Building a sliding window rate limiter with Redis

For our Instagram crawler we needed a system to keep track of the amount of API calls we did to prevent us from hitting the rate limits. We could of course perform our HTTP requests without checking rate limits upfront, and wait until we get a 429 OAuthRateLimitException from Instagram, but that would exhaust our tokens and block us from talking efficiently to their API.

Too many cats

All rate limits on the Instagram Platform are controlled separately for each access token, and on a sliding 1-hour window.

Instagram API rate Limits

We're allowed to do 5000 API calls per access token each hour.

Sliding window ratelimiting visualisation

Every point on the axis represents an API call. The sliding window is an hour in this case. Every time we do an API call we add the timestamp (in microseconds) of the API call to a list. In pseudocode:


When we're about to do an API call in our crawler we need to check if we're allowed to do one:

  1. How many calls did we do in the last hour?
callsInTheLastHour = timestamps.filter(timestamp => timestamp > now - slidingWindow);
count = callsInTheLastHour.length
  1. How many can we still do?

After we calculated the amount of API calls we did in the last hour we can calculate the remaining API calls:

remaining = maxCallsPerHour - count;

Let's say we did 4413 API calls in the last hour then we're allowed to do 587 more at this moment.

Great, we got our algorithm. Now we need some kind of database to store a list of timestamps grouped per access token. Maybe we could use MySQL or PostgreSQL? Yes, we could but then we would need a system that periodically removes outdated timestamps since neither MySQL or PostgreSQL allow us to set a time to life on a row. What about Memcached? Yes, that's also an option. Sadly Memcached doesn't have the concept of an array or list (we could serialize an array using our favourite programming language). We can do better. What about Redis? Yes, I like where this is going. Redis is a key/value store that supports lists, sets, sorted sets and more.

We're ready to translate our algorithm to Redis commands. Assuming you already have Redis installed, start a server: $ redis-server. If you're on a mac, you can just $ brew install redis to get it.

We're going to use a sorted set to hold our timestamps because it fits our needs.

> ZREMRANGEBYSCORE $accessToken 0 ($now - $slidingWindow)
> ZRANGE $accessToken 0 -1
> ZADD $accessToken $now $now
> EXPIRE $accessToken $slidingWindow

Let's break it down:

  • MULTI to mark the start of a transaction block. Subsequent commands will be queued for atomic execution using EXEC.
  • ZREMRANGEBYSCORE $accessToken 0 ($now - $slidingWindow) to remove API call timestamps that were done before the start of the window.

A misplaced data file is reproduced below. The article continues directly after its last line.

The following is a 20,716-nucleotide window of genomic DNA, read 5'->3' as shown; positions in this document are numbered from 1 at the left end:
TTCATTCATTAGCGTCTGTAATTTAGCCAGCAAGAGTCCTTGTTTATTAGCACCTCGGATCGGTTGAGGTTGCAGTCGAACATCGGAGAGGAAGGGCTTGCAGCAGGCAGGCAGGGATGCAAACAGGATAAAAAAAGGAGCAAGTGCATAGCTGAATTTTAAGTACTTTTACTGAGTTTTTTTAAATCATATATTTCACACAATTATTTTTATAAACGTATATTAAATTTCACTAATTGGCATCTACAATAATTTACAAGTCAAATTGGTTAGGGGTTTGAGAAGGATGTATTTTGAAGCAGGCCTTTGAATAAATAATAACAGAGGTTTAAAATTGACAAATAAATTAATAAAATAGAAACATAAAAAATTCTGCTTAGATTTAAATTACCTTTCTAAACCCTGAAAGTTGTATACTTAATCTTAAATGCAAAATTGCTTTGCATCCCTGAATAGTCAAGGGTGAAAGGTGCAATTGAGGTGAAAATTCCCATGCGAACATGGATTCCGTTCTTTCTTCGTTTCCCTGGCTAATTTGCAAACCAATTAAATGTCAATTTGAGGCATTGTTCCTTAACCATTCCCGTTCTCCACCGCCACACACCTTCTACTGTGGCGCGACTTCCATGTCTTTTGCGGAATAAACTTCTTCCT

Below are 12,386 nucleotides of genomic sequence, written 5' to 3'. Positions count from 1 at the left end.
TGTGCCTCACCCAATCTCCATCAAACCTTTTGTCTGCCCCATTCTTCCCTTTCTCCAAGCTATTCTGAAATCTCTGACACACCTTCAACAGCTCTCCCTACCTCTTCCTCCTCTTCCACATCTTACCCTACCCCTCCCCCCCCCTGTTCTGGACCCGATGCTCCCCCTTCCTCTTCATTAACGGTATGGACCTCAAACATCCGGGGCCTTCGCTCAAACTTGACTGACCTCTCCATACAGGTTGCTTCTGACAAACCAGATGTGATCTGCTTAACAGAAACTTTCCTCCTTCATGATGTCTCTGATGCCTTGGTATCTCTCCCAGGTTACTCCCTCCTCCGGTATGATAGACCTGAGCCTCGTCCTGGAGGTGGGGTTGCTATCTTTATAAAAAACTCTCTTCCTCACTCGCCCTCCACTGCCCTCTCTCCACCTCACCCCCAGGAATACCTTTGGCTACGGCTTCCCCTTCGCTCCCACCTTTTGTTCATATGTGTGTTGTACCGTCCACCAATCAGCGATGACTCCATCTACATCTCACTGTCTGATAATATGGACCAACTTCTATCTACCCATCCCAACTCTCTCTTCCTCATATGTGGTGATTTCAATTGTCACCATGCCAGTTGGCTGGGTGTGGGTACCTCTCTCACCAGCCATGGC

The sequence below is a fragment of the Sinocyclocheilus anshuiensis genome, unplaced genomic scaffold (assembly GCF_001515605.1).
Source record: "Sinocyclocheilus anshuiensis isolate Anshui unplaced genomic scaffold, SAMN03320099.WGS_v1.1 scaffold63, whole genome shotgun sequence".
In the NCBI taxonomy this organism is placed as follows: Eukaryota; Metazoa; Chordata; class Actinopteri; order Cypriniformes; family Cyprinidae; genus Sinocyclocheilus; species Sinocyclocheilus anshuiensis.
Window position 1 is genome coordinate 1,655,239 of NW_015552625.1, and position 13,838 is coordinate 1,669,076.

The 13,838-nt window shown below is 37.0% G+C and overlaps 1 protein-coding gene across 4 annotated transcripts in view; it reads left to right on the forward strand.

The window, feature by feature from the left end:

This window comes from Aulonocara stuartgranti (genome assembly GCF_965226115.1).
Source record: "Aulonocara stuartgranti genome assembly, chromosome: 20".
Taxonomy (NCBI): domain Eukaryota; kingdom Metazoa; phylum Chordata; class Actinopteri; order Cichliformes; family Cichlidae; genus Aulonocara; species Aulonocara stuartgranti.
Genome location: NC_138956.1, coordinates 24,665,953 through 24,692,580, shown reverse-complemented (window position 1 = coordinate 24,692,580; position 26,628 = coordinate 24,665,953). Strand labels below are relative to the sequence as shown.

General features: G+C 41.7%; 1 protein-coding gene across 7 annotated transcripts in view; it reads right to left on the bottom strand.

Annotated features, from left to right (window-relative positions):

• ZRANGE $accessToken 0 -1 to get a list of all API call timestamps that happened during the window.
  • ZADD $accessToken $now $now to add a log for the current API call that we're about to do.
  • EXPIRE $accessToken $slidingWindow to reset the expiry date for this sorted set of timestamps (for the current OAuth Token).
  • EXEC will execute all previously queued commands and restore the connection state to normal.

Instead of using the actual OAuth access tokens (and duplicating them to Redis), you might want to use an identifier or hash of the token instead as $accessToken. It serves as the key for our Redis sorted set. Also note that, in the same transaction as reading the list of timestamps, we add a new timestamp to the list (the ZADD command). We do this because this is being used in a distributed context (we have many workers performing API calls), and we don't want to write when we already exceeded our limits.

In PHP this might look like this:

// composer require predis/predis
require_once __DIR__ . '/vendor/autoload.php';

$maxCallsPerHour = 5000;
$slidingWindow = 3600;

$now = microtime(true);
$accessToken = md5('access-token');

$client = new Predis\Client();
$client->zrangebyscore($accessToken, 0, $now - $slidingWindow);
$client->zrange($accessToken, 0, -1);
$client->zadd($accessToken, $now, $now);
$client->expire($accessToken, $slidingWindow);
$result = $client->exec();

// The second command inside the transaction was ZRANGE,
// which returns a list of timestamps within the last hour.
$timestamps = $result[1];

$remaining = max(0, $maxCallsPerHour - count($timestamps));

if ($remaining > 0) {
    echo sprintf('%s: Allowed and %d remaining', $now, $remaining) . PHP_EOL;
} else {
    echo sprintf('%s: Not allowed', $now) . PHP_EOL;

To conclude all of this, and to make this work within our codebase, we put this all nicely in a class, behind an interface RateLimiter:


namespace CXSocial\RateLimiter;

interface RateLimiter
     * Request the remaining ratelimit points
     * @param RateLimitedResource $rateLimitedResource
     * @throws SorryRateLimitUnavailable
     * @return int
    public function remaining(RateLimitedResource $rateLimitedResource);

This allows us to write code that doesn't couple to implemention too much. This has been working like a charm for us! We're huge fans.


Categories: Redis